A Broad Demand

By Madeline Mann • Opinion Editor

Let’s face it — study abroad is a big deal on college campuses. Every quarter there seems to be a student or two who snags the professor’s microphone before lecture and preaches about the joys of the study abroad program. And every other week, an email spamming a certain major reminds students about study abroad info sessions. UCSD is committed to encouraging its students to pack up and leave, and according to Chancellor Marye Anne Fox, UCSD has a goal of sending 50 percent of its undergraduates abroad by Fall 2013. This push to send half of its students abroad is an unnecessary focus for UCSD, because while studying abroad may be a worthwhile supplement to the college experience, it is simply not financially feasible for many students.

Ultimately, the cost of a study abroad experience varies on where you go and your living arrangements. Tuition abroad is comparable to UCSD’s out-of-state tuition. However, if you are an in-state student your tuition will shoot up to approximately $20,000. Keep in mind that this is in addition to the costs of transportation, food and supplemental excursions.

And while the Programs Abroad Office has promoted study abroad’s affordability to those students who already have financial aid, the cost relief doesn’t extend to all students. The office meets the financial aid need of the 40 percent of study abroad students who are in the high financial need category. This does not help the middle class students who are just above the cut-off for financial aid, but lack the financial flexibility to take months off much needed jobs to go abroad. 

San Diego State University is one example. The college requires over 4,000 students in 24 programs to go abroad every year, which has caused a backlash of disgruntled students who can’t afford the trip. San Diego State offers an option to take a nine-day trip to Tijuana for $900, but even this compromise is asking too much of some students. To require students to leave the country in the midst of their college careers completely ignores the fact that students do more than go to class — they have jobs, family obligations and other personal responsibilities. Such was the case of a 26-year-old San Diego State student pursuing a degree in social work, whose $400 scholarship for her trip to Mexico was not enough to compensate for childcare for her two children, the missed days at work and the emotional distress of separation she experienced while abroad.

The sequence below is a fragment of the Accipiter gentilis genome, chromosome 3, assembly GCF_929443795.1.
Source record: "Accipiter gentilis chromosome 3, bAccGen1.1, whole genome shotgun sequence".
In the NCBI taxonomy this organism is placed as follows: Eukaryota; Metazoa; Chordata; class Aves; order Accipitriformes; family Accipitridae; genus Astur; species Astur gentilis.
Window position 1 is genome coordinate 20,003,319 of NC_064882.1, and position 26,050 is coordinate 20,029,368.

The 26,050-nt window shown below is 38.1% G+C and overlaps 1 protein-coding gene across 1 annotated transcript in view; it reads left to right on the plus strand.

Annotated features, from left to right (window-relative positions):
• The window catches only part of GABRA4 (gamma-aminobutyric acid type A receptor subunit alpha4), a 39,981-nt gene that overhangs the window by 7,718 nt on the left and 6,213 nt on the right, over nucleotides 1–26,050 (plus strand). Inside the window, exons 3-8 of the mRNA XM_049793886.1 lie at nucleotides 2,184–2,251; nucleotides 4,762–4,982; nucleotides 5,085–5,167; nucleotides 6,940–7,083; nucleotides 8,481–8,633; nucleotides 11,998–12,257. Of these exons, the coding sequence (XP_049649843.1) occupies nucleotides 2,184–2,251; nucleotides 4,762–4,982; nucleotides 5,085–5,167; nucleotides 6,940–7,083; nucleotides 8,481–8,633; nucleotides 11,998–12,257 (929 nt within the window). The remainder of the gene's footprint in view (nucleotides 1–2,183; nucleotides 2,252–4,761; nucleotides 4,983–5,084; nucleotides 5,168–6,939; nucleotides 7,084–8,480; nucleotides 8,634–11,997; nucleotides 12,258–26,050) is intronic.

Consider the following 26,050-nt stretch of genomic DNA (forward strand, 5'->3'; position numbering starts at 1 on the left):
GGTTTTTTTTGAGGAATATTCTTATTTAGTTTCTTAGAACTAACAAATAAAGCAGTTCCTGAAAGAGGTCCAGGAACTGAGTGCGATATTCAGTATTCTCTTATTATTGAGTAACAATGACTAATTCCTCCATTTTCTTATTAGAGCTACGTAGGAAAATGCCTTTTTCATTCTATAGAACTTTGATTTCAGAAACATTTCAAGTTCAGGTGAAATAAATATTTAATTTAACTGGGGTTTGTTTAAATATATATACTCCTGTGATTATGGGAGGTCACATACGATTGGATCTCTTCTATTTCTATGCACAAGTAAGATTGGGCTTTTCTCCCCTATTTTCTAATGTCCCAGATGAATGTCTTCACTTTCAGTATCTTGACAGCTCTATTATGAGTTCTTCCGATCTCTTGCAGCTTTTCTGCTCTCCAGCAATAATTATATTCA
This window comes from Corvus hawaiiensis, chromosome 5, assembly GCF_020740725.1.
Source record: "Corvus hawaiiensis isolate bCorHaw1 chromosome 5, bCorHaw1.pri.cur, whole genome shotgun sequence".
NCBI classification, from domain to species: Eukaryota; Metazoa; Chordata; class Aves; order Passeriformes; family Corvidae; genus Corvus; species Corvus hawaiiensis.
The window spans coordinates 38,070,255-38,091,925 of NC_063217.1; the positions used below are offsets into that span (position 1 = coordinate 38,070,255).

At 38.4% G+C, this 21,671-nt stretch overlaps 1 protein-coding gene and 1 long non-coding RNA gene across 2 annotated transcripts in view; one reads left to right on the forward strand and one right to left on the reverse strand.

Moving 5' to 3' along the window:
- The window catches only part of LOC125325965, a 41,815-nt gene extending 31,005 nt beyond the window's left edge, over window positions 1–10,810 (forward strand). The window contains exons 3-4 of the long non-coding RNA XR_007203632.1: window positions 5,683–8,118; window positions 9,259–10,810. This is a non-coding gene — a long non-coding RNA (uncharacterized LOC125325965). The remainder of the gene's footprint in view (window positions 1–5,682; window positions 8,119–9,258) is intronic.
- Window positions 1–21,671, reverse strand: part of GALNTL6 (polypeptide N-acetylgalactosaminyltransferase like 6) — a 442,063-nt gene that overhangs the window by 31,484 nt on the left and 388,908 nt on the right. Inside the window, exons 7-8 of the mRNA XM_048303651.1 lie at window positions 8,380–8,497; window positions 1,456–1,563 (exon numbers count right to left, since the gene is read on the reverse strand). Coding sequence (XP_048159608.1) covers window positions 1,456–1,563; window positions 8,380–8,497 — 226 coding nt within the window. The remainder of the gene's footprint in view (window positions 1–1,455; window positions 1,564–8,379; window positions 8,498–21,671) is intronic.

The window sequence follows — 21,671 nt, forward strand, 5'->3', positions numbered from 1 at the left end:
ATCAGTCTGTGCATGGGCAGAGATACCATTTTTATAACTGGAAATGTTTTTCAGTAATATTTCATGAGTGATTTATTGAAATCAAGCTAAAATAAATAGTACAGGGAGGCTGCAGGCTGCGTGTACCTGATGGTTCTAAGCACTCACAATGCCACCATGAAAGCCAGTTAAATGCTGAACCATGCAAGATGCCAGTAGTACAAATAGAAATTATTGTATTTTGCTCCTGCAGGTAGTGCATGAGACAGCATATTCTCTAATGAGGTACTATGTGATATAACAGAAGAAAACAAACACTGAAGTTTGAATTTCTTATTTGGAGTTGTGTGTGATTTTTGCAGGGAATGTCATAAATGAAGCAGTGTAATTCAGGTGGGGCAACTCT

Al Sweedler, San Diego State’s assistant vice president for international programs explains the purpose of the requirement is because “all students should get an international experience.” While the UCSD study abroad program similarly characterizes studying abroad as an experience that expands students’ worldviews and helps them to get to know themselves, studying abroad is still a luxury for most.

However, it isn’t hard to see why universities encourage students to go abroad, as there are certain advantages to doing a study abroad program while in school versus post graduation. According to a 2010 survey performed by the International Center Office, 93.7 percent of UCSD study abroad alumni reported that the cross-cultural skills learned while abroad proved professionally valuable, while 51.4 percent agreed that study abroad influenced their career choices. 

It’s pretty clear why UCSD administration is pushing the study abroad experience — UCSD as a whole reaps benefits as well. Increasing the number of students abroad makes UCSD appear to be a more internationally-minded school, with 22 percent of its undergraduates going abroad as compared to the national average of three percent, according to the Programs Abroad Office. UCSD comes in third place for sending the most students abroad in the UC system, only to be outnumbered by, you guessed it, Berkeley and UCLA.

As for losing money on these students who are no longer paying full tuition, UCSD isn’t sweating. Students who go abroad still pay UC fees (you can’t get away from them that easily). Also, every year UCSD brings in approximately 260 international students who pay $22,878 in tuition, compared to the $13,234 that Californian students pay. Sending students abroad is healthy for the university’s economy and boosts its prestige — no wonder colleges are so adamant about it.

Personally, I will choose to not study abroad because I not only need to work, but I love UCSD and I don’t want to miss even a quarter of it. China, Ireland and Australia will all still be there waiting for me when I graduate, so after I’ve utilized my UCSD experience to the fullest, I will be able to explore the world on my own terms. 

Readers can contact Madeline Mann at [email protected]
 

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